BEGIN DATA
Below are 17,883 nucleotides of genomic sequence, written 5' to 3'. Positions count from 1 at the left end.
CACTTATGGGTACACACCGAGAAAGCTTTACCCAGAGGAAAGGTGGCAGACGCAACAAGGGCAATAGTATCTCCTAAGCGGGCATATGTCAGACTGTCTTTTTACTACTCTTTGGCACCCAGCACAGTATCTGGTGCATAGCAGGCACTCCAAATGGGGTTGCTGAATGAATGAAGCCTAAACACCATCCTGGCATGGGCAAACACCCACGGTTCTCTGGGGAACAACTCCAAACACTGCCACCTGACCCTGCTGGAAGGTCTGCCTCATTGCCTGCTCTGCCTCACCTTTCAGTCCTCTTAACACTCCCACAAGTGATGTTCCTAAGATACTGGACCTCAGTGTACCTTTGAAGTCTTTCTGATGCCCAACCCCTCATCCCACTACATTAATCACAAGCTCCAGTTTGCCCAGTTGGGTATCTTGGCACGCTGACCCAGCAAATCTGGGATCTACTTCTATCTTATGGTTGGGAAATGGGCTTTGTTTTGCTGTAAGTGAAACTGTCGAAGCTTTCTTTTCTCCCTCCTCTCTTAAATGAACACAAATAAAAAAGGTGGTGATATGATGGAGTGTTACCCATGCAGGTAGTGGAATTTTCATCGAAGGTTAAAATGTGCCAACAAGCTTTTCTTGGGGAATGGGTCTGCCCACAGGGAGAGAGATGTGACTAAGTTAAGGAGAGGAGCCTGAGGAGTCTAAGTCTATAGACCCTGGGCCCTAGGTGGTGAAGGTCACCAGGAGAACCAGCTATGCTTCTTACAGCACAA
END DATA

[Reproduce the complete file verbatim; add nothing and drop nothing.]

Below are 17,883 nucleotides of genomic sequence, written 5' to 3'. Positions count from 1 at the left end.
CACTTATGGGTACACACCGAGAAAGCTTTACCCAGAGGAAAGGTGGCAGACGCAACAAGGGCAATAGTATCTCCTAAGCGGGCATATGTCAGACTGTCTTTTTACTACTCTTTGGCACCCAGCACAGTATCTGGTGCATAGCAGGCACTCCAAATGGGGTTGCTGAATGAATGAAGCCTAAACACCATCCTGGCATGGGCAAACACCCACGGTTCTCTGGGGAACAACTCCAAACACTGCCACCTGACCCTGCTGGAAGGTCTGCCTCATTGCCTGCTCTGCCTCACCTTTCAGTCCTCTTAACACTCCCACAAGTGATGTTCCTAAGATACTGGACCTCAGTGTACCTTTGAAGTCTTTCTGATGCCCAACCCCTCATCCCACTACATTAATCACAAGCTCCAGTTTGCCCAGTTGGGTATCTTGGCACGCTGACCCAGCAAATCTGGGATCTACTTCTATCTTATGGTTGGGAAATGGGCTTTGTTTTGCTGTAAGTGAAACTGTCGAAGCTTTCTTTTCTCCCTCCTCTCTTAAATGAACACAAATAAAAAAGGTGGTGATATGATGGAGTGTTACCCATGCAGGTAGTGGAATTTTCATCGAAGGTTAAAATGTGCCAACAAGCTTTTCTTGGGGAATGGGTCTGCCCACAGGGAGAGAGATGTGACTAAGTTAAGGAGAGGAGCCTGAGGAGTCTAAGTCTATAGACCCTGGGCCCTAGGTGGTGAAGGTCACCAGGAGAACCAGCTATGCTTCTTACAGCACAA